Term for journalistic epithets/sobriquets?
November 27, 2016 1:30 PM   Subscribe

Some journalistic articles tend to use a parade of little nicknames/titles/epithets for their subjects in lieu of repeating their names—e.g. “the actress,” “the Office star,” “the ‘Fancy’ rapper,” “the mom-to-be,” “the Portland native," “the bicycle enthusiast.” Seen super transparently in People-level articles, but I think also a feature of journalism more widely. Is there a term for these? Google has shown me nothing.
posted by little onion to Writing & Language (13 answers total) 8 users marked this as a favorite
Grammatically, it's called an appositive. If you want this former newspaper, magazine and TV station editor's * opinion, it's a crutch used by people who are either afraid of pronouns or trying to hit a word count, or both.

* Just a longer way of saying "my"
posted by emelenjr at 1:48 PM on November 27, 2016 [10 favorites]

Henry Fowler uses the term elegant variation for this: "the unnecessary, and sometimes misleading, use of synonyms to denote a single thing, driven by an imbalance in compositional tone." Some good (bad?) examples in the Wikipedia article.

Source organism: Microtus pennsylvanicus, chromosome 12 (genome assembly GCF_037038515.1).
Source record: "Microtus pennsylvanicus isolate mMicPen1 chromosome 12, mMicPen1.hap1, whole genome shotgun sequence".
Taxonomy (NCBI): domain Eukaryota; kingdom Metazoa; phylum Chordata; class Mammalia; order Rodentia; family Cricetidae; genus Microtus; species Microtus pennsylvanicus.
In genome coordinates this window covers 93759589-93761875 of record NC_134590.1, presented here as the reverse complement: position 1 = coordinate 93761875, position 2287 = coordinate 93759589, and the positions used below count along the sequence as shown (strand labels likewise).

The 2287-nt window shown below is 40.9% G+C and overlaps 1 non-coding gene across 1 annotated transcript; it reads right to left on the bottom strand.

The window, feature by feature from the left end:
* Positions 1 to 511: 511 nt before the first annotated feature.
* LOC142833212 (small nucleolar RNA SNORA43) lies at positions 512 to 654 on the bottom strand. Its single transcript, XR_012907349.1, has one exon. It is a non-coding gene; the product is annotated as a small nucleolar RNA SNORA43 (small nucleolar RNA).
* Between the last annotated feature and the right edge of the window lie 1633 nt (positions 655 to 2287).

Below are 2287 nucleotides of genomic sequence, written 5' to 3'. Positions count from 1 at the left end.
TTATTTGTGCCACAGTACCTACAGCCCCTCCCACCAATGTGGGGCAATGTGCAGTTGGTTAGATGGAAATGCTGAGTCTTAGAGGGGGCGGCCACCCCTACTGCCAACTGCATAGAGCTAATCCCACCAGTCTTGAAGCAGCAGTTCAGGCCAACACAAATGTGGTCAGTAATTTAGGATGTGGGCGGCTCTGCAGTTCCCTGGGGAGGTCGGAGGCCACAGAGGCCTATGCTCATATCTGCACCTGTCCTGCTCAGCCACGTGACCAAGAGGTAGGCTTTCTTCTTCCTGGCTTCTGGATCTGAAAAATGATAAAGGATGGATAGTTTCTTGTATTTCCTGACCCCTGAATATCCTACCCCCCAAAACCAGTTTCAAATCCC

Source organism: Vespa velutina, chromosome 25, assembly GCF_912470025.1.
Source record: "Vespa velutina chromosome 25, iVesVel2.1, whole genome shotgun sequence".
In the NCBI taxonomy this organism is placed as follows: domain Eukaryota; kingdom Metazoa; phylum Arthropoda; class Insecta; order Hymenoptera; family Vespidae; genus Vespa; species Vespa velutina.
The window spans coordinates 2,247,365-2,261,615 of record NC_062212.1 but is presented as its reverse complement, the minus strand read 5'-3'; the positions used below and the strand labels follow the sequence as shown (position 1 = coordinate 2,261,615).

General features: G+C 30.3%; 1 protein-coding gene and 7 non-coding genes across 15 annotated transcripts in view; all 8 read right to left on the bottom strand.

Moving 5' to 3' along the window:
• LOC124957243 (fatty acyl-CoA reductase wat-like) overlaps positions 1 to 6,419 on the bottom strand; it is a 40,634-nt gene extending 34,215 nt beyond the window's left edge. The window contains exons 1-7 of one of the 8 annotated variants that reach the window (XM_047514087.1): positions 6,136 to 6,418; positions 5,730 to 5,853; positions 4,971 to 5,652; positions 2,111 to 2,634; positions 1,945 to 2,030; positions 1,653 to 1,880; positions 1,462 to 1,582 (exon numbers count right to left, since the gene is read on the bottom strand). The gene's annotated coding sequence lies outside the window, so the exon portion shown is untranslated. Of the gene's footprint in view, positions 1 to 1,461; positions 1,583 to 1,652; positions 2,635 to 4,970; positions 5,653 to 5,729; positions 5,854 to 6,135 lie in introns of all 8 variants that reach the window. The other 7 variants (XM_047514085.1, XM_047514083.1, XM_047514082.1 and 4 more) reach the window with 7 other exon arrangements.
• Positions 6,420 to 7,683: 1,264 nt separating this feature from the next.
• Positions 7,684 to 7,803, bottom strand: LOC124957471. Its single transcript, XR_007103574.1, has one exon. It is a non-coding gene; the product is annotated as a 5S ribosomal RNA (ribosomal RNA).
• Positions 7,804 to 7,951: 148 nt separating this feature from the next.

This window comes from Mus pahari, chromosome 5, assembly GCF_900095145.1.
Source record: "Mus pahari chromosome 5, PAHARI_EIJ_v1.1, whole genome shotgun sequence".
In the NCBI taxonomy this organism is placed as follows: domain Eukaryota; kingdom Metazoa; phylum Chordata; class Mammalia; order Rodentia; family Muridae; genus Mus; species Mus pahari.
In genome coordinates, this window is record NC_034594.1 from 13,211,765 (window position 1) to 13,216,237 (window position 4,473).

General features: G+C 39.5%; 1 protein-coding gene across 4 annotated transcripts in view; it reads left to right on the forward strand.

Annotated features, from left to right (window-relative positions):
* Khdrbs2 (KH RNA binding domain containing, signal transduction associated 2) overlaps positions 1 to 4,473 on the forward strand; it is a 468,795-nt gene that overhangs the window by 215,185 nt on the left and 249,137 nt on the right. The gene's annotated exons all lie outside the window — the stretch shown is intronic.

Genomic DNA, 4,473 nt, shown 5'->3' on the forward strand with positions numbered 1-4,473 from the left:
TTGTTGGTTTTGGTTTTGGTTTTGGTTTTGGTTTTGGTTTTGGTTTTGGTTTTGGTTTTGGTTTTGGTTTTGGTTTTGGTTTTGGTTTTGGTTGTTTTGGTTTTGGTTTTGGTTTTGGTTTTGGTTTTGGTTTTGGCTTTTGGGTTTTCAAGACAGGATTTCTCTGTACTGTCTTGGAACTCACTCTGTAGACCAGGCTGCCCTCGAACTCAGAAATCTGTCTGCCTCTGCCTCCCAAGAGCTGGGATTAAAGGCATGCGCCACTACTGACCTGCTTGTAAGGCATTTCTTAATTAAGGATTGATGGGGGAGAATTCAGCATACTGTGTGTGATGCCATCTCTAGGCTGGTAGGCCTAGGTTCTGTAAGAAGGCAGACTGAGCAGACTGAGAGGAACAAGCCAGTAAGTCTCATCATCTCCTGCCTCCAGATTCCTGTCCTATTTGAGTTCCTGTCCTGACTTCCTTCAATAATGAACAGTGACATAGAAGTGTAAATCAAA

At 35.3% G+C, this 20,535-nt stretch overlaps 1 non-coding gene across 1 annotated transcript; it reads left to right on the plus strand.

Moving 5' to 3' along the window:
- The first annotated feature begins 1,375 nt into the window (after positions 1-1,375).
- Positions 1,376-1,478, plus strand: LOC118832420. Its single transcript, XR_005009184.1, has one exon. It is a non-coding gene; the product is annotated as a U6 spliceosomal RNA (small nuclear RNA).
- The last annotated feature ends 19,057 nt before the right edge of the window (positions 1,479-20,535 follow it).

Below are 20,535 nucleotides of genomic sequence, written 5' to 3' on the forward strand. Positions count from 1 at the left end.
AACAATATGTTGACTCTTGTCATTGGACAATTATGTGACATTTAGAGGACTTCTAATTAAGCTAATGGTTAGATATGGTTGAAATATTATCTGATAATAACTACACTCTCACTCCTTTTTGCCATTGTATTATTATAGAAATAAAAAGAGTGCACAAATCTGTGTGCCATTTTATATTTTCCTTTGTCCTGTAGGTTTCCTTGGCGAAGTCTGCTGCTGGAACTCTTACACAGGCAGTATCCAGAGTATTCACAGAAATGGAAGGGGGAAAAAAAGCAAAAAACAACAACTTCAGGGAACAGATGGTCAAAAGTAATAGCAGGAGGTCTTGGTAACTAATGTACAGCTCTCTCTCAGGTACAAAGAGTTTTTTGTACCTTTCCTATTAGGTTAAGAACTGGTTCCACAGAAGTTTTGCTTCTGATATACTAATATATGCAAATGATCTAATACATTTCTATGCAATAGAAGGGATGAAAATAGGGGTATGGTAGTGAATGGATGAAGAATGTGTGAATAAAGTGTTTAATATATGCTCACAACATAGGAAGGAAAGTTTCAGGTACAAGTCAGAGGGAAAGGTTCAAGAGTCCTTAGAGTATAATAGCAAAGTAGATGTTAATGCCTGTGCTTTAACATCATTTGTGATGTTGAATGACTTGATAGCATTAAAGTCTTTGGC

posted by zadcat at 1:49 PM on November 27, 2016 [4 favorites]

Elegant variation.
posted by John Cohen at 1:59 PM on November 27, 2016

Thank you, it seems like elegant variation is what I’m talking about—but is there no term for the titles themselves? I want to use “epithet,” because they remind me of Homeric epithets, but it sounds pejorative. This kind of variation for a subject’s name feels like the rule of certain journalistic styles, which is why I wonder if there’s a word for it.

(I agree with Fowler's/Garner's/emelnjr's assessment that this is often an unattractive crutch.)
posted by little onion at 2:32 PM on November 27, 2016

Studying literature, we did indeed call these "epithets," though I am delighted to learn the term elegant variation. I don't know if there's a different term in journalism.
posted by Orlop at 2:38 PM on November 27, 2016